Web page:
Keep the case on and it doesn't matter that much. Play fast and loose without it and you get a phone that feels fantastic for its price. This isn't just down to the use of metal and glass, but also the careful beveling of the aluminum, which gets rid of any hard or sharp edges.

STK also includes a generous 3-year warranty. And while this won't cover accidental damage, there's also an 'in-house' (likely managed by a third-party) screen repair service for the X2. You'll pay £59.99 (around $75, AU$105) to repair a smashed screen.

There's little obvious scrimping elsewhere either. The STK X2 has 64GB of storage, double that of the Moto G6 Play, and there's a circular fingerprint scanner on the back. This is not a particularly fast pad, taking up to a second to get you to the home screen, but it is reliable.

The STK X2 even has an ultra-rare extra, an IR blaster on its top. This is used to let a phone act like a universal remote.

That there is no pre-installed app to actually use the thing is a strong suggestion the X2 is a customized ODM (original design manufacturer) phone, rather than one STK has designed millimeter by millimeter. Still, when the results are this charming, does it matter?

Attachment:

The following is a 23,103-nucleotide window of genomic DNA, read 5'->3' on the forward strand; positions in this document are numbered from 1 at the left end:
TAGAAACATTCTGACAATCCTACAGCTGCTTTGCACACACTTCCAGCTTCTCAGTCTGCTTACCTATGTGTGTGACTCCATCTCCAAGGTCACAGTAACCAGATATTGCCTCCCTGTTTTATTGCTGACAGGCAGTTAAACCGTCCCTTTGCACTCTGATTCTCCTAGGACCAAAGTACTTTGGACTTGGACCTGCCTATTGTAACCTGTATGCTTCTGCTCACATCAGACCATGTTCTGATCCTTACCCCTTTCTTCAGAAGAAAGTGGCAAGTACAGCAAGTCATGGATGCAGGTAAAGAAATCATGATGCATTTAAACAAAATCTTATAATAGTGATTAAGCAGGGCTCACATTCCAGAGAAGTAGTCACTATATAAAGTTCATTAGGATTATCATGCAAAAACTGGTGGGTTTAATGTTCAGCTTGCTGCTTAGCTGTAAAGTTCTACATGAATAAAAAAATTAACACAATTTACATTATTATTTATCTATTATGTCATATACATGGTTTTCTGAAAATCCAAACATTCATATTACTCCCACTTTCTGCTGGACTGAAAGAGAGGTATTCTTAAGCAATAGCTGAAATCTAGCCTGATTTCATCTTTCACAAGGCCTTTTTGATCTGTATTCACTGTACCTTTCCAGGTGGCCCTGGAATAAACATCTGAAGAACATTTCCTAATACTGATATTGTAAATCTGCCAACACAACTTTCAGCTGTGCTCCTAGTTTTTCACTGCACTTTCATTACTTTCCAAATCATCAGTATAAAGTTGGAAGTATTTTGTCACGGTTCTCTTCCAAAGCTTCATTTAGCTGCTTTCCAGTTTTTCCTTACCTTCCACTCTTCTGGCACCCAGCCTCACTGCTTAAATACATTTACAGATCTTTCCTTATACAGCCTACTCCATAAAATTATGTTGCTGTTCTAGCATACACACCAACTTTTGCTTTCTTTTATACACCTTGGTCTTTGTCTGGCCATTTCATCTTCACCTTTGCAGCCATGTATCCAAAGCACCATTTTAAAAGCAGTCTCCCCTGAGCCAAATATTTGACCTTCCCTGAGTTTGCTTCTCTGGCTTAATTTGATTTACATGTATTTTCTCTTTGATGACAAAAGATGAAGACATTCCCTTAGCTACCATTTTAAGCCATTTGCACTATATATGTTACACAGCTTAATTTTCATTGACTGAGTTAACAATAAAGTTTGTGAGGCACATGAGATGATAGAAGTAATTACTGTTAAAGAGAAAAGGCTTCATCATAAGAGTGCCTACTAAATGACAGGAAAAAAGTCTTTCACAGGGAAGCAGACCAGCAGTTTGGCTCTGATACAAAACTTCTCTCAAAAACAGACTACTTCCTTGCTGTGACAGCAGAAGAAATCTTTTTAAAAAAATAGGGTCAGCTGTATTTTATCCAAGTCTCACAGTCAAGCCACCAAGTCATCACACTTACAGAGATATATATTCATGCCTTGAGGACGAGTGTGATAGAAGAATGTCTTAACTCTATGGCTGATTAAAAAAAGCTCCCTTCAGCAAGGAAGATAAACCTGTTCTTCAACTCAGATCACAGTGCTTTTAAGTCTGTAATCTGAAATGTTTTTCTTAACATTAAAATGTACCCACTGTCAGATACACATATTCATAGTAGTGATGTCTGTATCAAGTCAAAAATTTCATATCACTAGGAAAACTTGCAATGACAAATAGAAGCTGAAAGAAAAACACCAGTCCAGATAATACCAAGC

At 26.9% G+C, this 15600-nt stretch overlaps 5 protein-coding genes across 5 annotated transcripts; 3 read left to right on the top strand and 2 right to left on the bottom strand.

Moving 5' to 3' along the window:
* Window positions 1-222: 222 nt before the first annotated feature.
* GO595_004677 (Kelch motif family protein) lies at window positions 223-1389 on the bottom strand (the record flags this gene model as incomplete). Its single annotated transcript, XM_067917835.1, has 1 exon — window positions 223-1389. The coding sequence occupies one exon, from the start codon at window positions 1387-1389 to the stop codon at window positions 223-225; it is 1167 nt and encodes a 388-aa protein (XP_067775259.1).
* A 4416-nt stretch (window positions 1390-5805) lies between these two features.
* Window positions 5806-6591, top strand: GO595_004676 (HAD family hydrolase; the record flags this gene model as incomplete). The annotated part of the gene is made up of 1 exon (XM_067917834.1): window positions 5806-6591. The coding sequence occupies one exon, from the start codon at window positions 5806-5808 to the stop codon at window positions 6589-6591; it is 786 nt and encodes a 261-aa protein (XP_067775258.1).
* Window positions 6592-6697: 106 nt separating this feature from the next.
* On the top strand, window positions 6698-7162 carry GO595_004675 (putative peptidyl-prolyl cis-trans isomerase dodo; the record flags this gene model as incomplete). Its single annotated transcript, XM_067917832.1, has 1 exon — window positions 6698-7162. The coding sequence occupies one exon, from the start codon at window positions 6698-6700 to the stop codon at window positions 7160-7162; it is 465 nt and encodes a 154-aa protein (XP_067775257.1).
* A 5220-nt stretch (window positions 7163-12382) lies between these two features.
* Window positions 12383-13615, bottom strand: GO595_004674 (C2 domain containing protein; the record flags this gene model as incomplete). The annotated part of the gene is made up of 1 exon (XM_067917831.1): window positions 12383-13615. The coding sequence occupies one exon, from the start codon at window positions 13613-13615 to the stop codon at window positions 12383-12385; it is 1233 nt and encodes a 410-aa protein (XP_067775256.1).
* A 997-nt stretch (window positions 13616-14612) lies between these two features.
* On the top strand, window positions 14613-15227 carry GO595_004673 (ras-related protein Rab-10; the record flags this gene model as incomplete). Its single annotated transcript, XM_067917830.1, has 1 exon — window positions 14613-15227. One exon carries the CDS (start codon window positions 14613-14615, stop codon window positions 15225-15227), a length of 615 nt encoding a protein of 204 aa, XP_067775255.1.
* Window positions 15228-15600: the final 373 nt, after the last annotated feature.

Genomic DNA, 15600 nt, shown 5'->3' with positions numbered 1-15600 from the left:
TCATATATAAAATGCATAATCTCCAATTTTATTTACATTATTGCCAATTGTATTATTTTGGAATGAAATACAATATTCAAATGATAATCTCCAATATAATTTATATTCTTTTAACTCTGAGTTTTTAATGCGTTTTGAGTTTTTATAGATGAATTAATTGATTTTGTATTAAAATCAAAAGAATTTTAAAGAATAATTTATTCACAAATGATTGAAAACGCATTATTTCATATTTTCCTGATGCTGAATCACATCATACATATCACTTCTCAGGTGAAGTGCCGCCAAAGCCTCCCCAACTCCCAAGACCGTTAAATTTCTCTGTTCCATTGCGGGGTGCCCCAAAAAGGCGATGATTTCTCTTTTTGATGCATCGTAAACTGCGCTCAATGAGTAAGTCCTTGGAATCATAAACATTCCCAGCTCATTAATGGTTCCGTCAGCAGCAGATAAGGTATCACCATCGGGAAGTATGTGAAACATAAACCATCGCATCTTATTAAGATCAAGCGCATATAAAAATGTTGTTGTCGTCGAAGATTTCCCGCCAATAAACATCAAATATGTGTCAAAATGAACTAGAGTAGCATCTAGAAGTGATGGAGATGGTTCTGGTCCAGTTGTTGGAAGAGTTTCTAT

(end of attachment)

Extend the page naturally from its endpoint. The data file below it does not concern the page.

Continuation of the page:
Anyway, you can download an app such as Peel to use the IR blaster, and it's likely better than anything STK would make.

The STK X2 has a micro USB charge cable rather than the newer USB-C type, which is typical of a lower-tier phone at present. And the speaker is a very conventional single bottom-loaded driver, but it sounds perfectly decent.


  • 5.7-inch 720 x 1440 IPS LCD
  • 18:9 aspect ratio
  • Color temperature is cooler than we'd like

Screen notch phones are getting cheaper, but unless you buy a model from one of the many pure Chinese brands like Elephone, Umidigi or Cubot, they don't come this cheap yet. The STK X2 has a standard rectangular screen with an 18:9 aspect ratio, just like the Moto G6.

Resolution matches the Moto G6 Play at 720 x 1440, dense enough to appear sharp from a 40cm distance, if not close-up. At this price, that level of fidelity will do the job. Contrast is solid too.

Color is less strong, though. While saturation levels are good, the STK X2 has quite a cool color temperature. This increases the perceived brightness of a screen, but makes whites look slightly blue-tinted.

It does not mean the STK has a lower-quality screen. This is a color calibration choice, but there's no way to tweak it in the settings menu. We think the STK X2 would have a more pleasant look with a warmer tone.

Proper calibration to make the display in-line with one of the industry standards (sRGB, Adobe RGB, DCI P3) would also significantly de-cool the screen.

STK doesn't really need to artificially promote the X2’s brightness either. This isn't a supernova screen, but it fares okay outdoors. There's also a solid auto brightness mode, a very important feature occasionally left out of the cheap phones of largely unknown brands.

Andrew Williams

Andrew is a freelance journalist and has been writing and editing for some of the UK's top tech and lifestyle publications including TrustedReviews, Stuff, T3, TechRadar, Lifehacker and others.